Altogether, patients having received TIPS survived significantly longer than patients without TIPS according to the results of the last two mentioned studies: the larger study’s observation period concluded at 5 years, during which 88 patients (41.51% out of 212) in Group A and 22 patients (16.18% out of 136) in Group B had survived (median survival: 50 versus 33 months, p = 0.006) [16]. In the smaller study comprising a total of 84 patients who simultaneously suffered from portal vein tumour thrombosis (PVTT) Group A showed a significantly better median OS compared to Group B (9.6 [95% Confidence Interval: 7.1, 12.0] vs. 4.9 [95% Confidence Interval: 3.9, 5.8], months, p < 0.001) [15]. However, there are still no prospective studies confirming a potential survival benefit from TIPS-insertion in these patients.

TIPS for variceal bleeding in HCC

HCC patients with liver cirrhosis and variceal bleeding have a significantly poorer prognosis than HCC patients without bleeding [24] or patients with variceal bleeding but without HCC [25]. According to a case-control study comparing the outcome after variceal bleeding in 146 patients with and without HCC, secondary relapse prevention by systemic treatment with vasoactive drugs or endoscopic band ligation led to a survival benefit in both groups, but the rebleeding rates and the mortality in patients with HCC were significantly higher than in those without HCC (log-rank test p = 0.001, p < 0.001, respectively) [26]. It is well known that TIPS can reduce recurrent variceal bleeding rates and improve survival in patients with cirrhosis without HCC [19, 27, 28]. However, its potential to prevent variceal bleeding in liver cirrhosis in the context of concomitant HCC is less well-understood.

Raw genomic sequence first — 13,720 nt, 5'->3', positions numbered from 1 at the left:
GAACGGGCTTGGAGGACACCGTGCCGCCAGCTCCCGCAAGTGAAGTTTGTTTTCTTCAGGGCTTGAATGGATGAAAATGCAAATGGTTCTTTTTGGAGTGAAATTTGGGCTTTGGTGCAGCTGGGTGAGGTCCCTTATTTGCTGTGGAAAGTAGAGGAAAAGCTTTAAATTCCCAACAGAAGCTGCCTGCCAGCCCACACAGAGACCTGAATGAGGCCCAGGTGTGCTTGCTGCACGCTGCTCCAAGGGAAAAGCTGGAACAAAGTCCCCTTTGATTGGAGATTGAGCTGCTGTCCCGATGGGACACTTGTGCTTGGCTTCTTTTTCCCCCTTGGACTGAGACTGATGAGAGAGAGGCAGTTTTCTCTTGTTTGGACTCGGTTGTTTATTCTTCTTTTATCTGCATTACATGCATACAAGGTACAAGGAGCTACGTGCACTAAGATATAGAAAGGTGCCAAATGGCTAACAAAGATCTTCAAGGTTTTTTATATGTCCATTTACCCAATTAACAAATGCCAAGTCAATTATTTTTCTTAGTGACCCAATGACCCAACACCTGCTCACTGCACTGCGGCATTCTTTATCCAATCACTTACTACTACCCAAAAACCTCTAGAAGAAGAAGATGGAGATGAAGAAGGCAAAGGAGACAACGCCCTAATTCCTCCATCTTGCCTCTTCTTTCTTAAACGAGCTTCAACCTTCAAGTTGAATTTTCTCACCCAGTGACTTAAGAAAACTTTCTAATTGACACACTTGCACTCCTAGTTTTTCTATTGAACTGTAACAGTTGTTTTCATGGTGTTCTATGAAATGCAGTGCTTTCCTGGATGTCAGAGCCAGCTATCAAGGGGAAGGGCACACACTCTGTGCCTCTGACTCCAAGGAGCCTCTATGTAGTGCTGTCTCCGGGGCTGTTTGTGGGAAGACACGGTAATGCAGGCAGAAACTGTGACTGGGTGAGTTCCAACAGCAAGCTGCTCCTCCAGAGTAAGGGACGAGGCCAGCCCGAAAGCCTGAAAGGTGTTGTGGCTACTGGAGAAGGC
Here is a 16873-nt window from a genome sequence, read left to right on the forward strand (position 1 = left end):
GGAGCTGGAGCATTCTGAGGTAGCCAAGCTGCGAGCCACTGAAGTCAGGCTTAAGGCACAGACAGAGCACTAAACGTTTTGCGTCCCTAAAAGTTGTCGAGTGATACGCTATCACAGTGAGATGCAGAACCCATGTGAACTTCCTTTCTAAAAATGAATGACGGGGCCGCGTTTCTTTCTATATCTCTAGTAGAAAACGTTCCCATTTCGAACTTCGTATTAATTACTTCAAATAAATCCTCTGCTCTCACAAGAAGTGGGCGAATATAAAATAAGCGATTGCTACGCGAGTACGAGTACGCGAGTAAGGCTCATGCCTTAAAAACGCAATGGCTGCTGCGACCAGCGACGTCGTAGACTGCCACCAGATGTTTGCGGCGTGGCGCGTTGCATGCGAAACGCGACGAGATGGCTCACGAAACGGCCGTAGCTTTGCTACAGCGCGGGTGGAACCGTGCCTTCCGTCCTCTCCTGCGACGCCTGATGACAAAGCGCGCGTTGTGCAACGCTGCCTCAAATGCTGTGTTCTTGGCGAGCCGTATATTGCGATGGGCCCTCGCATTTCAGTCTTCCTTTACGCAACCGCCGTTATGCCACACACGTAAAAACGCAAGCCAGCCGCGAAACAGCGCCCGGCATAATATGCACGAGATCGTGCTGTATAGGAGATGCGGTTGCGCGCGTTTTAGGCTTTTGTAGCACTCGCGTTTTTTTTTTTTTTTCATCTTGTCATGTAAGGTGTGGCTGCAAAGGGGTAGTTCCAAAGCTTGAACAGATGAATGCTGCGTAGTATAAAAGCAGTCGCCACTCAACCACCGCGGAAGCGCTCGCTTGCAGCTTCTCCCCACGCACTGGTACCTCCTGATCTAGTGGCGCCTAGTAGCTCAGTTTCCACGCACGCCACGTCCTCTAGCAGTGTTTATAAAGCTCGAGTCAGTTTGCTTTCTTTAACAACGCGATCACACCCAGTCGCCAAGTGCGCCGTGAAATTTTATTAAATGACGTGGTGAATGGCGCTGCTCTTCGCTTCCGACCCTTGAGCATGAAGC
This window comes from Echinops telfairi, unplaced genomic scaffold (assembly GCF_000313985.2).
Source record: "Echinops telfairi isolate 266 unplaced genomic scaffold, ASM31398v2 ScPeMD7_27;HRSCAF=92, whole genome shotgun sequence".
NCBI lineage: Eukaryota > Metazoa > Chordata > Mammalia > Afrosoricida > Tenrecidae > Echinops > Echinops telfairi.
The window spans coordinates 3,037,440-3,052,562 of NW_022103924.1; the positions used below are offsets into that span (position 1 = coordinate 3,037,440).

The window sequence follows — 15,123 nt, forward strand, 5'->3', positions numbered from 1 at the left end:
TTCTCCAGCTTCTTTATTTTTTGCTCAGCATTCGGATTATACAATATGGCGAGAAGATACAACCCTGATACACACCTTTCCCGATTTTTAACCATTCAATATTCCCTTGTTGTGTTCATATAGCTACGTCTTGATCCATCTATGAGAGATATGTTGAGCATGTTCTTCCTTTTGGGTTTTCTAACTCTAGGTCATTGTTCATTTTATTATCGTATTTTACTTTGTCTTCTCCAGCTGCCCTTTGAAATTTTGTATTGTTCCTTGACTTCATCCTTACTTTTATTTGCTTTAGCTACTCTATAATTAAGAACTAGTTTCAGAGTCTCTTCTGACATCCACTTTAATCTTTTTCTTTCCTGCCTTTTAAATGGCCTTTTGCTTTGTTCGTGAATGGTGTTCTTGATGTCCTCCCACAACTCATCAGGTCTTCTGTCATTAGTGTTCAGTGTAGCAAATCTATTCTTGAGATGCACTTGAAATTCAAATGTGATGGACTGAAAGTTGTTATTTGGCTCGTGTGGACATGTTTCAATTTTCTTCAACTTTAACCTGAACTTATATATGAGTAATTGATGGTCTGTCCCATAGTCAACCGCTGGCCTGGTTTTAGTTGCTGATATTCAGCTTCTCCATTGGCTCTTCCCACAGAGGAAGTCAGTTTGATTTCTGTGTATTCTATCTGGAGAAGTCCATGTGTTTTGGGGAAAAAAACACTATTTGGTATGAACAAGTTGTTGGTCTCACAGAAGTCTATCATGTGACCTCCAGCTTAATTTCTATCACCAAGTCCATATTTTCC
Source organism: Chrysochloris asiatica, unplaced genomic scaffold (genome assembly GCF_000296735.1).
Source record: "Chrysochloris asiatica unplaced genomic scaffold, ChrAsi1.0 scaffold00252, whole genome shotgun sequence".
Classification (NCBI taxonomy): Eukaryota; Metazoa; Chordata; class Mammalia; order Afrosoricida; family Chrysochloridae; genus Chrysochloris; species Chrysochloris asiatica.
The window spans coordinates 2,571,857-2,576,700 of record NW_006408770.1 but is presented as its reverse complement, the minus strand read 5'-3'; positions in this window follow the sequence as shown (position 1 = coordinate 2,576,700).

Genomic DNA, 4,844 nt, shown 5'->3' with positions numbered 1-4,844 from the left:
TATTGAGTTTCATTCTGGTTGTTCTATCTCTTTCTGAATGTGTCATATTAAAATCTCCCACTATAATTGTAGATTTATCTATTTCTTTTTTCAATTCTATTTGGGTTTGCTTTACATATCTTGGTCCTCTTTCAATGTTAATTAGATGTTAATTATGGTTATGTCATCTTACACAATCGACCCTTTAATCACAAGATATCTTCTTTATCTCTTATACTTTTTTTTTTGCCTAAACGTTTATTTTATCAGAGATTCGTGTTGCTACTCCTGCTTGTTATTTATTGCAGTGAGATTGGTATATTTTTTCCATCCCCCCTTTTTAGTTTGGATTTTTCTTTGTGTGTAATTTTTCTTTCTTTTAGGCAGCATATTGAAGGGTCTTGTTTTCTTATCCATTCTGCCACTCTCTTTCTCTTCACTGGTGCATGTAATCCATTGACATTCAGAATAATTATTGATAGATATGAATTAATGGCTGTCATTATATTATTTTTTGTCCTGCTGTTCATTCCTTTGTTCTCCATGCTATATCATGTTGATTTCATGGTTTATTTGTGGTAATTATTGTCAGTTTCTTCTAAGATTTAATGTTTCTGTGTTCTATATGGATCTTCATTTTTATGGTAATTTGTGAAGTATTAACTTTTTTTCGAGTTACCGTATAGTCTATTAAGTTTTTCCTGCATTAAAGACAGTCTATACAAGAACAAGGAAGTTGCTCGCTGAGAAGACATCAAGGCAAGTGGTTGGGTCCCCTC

The first cases of patients suffering from variceal bleeding associated with hepatic neoplasia and TIPS placement were published in the 1990s, when a TIPS was successfully implanted in a 53-year-old man with colorectal cancer and liver metastases and in a 41-year-old man with HCC: in both cases TIPS intervention was performed as a palliative procedure for refractory variceal bleeding [29, 30]. A recent RCT investigated the benefits of TIPS in HCC patients on active therapy with tyrosine kinase inhibitors (TKI). 106 patients were randomized (1:1) to receive either TIPS placement or endoscopic/ß-blocker therapy. 14 of 54 patients in the conventional therapy group had a rebleeding episode, but only three of 52 TIPS patients were affected by rebleeding (p < 0.001) during a median follow-up of 16 months. Furthermore, also secondary endpoints were superior in the TIPS intervention group (OS after 18 months: 73% vs. 15% (p < 0.001), improvement of Child-Pugh score: 76% vs. 15% (p < 0.001), maintenance of TKI at full dose: 51.9% vs. 7.4% (p < 0.001), fewer TKI discontinuations: 14.8% vs. 46.3% (p < 0.001)). Thus, this study demonstrated that TIPS in HCC with variceal bleeding is not only feasible but also leads to improved OS, higher TKI treatment adherence and lower rates of therapy interruption [31]. A multicentre observational trial investigating TIPS implantation to prevent gastric variceal rebleeding in HCC patients reported similar findings [17]. More importantly, patients with both a high MELD score (> 15 pts.) and an advanced liver cancer stage (BCLC C–D) had an increased baseline risk of 6-week mortality after acute variceal bleeding without intervention [25]. Such high-risk patients may substantially benefit from TIPS implantation. In summary, TIPS placement for acute variceal bleeding in the setting of HCC is supported by current data.